Is Your Fibromyalgia Primary or Secondary?

Is your fibromyalgia primary or secondary? It's a fact that tends to be frequently overlooked or glossed over. Fibromyalgia (FMS) can be either primary, also known as idiopathic fibromyalgia, or secondary. In primary fibromyalgia, the causes are not known, whereas in secondary fibromyalgia, we know (or at least have a pretty good idea) why it developed. Primary fibromyalgia is the more common form.

An older man rubbing his sore shoulder
Terry Vine / Getty Images 


Fibromyalgia is a disorder characterized by widespread musculoskeletal pain accompanied by fatigue, sleep, memory, and mood issues. While we still don't know exactly what's going on in the body that leads to fibromyalgia, we do know that chronic pain can cause changes in the brain and central nervous system that lead to central sensitization—essentially making the body overreact to pain and other stimuli (noise, smell, bright lights, etc.). That's why it's believed people with rheumatoid arthritis (RA), lupus, multiple sclerosis (MS), and other chronic pain conditions frequently develop FMS.

Causes of Secondary Fibromyalgia

Secondary fibromyalgia has similar symptoms as primary fibromyalgia. Possible causes of secondary fibromyalgia include the following.

  • Physical injury: For example, secondary fibromyalgia sometimes develops in people who have had neck injuries.
  • Ankylosing spondylitis: Ankylosing spondylitis is a form of chronic inflammation of the spine and the sacroiliac joints located in the low back where the sacrum meets the iliac bones.
  • Surgery: Trauma, particularly in the upper spinal region, may trigger the development of fibromyalgia.
  • Lyme disease
  • Hepatitis C
  • Endometriosis


In general, medication and self-care are used to treat both kinds of fibromyalgia. The emphasis is on minimizing symptoms and improving general health. No one treatment works for all symptoms.

Medications can help reduce the pain of fibromyalgia and improve sleep. Common medications include those below.

  • Pain relievers: Over-the-counter pain relievers such as acetaminophen (Tylenol, others), ibuprofen (Advil, Motrin IB, others), or naproxen sodium (Aleve, others) may be helpful.
  • Antidepressants: Duloxetine (Cymbalta) and milnacipran (Savella) may help with pain and fatigue.
  • Anti-seizure drugs: Medications designed to treat epilepsy are often useful in reducing certain types of pain. Gabapentin (Neurontin, Gralise) is sometimes helpful, while pregabalin (Lyrica) was the first drug approved by the Food and Drug Administration to treat fibromyalgia.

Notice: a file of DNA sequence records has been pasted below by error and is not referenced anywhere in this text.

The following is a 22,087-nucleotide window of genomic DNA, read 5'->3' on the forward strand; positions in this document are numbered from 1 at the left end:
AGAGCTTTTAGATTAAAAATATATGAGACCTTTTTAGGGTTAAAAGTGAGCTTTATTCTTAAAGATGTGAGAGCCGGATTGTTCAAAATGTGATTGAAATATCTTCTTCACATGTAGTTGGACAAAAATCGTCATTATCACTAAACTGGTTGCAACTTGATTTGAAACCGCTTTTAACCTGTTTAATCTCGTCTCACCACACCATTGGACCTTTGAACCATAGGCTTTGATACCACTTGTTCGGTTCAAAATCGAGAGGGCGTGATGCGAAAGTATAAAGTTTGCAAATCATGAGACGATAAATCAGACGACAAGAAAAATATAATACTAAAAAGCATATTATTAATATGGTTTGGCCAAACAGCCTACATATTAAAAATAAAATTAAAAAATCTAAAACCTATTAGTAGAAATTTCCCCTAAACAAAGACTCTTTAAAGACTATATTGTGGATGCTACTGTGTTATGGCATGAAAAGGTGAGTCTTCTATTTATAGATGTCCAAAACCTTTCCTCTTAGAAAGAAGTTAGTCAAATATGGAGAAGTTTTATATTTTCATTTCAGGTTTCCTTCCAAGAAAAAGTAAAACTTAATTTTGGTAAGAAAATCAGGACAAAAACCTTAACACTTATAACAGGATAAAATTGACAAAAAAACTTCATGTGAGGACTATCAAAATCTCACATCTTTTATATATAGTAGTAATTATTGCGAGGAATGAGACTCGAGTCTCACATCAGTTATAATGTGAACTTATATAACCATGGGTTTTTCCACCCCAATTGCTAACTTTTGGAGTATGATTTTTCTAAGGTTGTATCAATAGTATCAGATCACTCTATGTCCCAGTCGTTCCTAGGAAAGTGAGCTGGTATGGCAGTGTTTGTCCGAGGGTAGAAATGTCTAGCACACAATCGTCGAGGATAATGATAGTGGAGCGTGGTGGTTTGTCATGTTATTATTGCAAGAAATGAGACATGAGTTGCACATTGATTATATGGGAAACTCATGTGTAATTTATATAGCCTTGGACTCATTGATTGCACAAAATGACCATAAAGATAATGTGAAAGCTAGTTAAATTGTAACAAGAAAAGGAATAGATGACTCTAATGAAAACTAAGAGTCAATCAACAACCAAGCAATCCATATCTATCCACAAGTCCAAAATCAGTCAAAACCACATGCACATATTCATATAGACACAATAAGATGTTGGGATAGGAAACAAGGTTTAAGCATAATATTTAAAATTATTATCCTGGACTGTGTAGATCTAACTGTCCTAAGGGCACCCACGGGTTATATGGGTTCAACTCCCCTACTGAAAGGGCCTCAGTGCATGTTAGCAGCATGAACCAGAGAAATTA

Primary vs. Secondary Treatments

It's important to make the distinction between primary and secondary when we talk about treatments. For example, some people have success with acupuncture in treating their fibromyalgia. It could be because there is some evidence acupuncture is successful for a related condition, myofascial pain syndrome (MPS, or CMP for chronic myofascial pain). It is currently impossible to say for sure whether acupuncture relieves fibromyalgia symptoms directly (some studies suggest it can) or whether relieving the MPS symptoms had a secondary effect of calming fibromyalgia symptoms.


The pain and lack of sleep associated with fibromyalgia can interfere with the ability to function at home or on the job. The frustration of dealing with an often-misunderstood condition also can result in depression and anxiety.

4 Sources
Verywell Health uses only high-quality sources, including peer-reviewed studies, to support the facts within our articles. Read our editorial process to learn more about how we fact-check and keep our content accurate, reliable, and trustworthy.
  1. National Health Service. Fibromyalgia.

  2. Jahan F, Nanji K, Qidwai W, Qasim R. Fibromyalgia syndrome: an overview of pathophysiology, diagnosis and management. Oman Med J. 2012;27(3):192-5. doi:10.5001/omj.2012.44

  3. Clauw DJ. Fibromyalgia: a clinical review. JAMA. 2014;311(15):1547-55. doi: 10.1001/jama.2014.3266

  4. Deare JC, Zheng Z, Xue CC, et al. Acupuncture for treating fibromyalgia. Cochrane Database Syst Rev. 2013;(5):CD007070. doi:10.1002/14651858.CD007070.pub2

Additional Reading

By Adrienne Dellwo
Adrienne Dellwo is an experienced journalist who was diagnosed with fibromyalgia and has written extensively on the topic.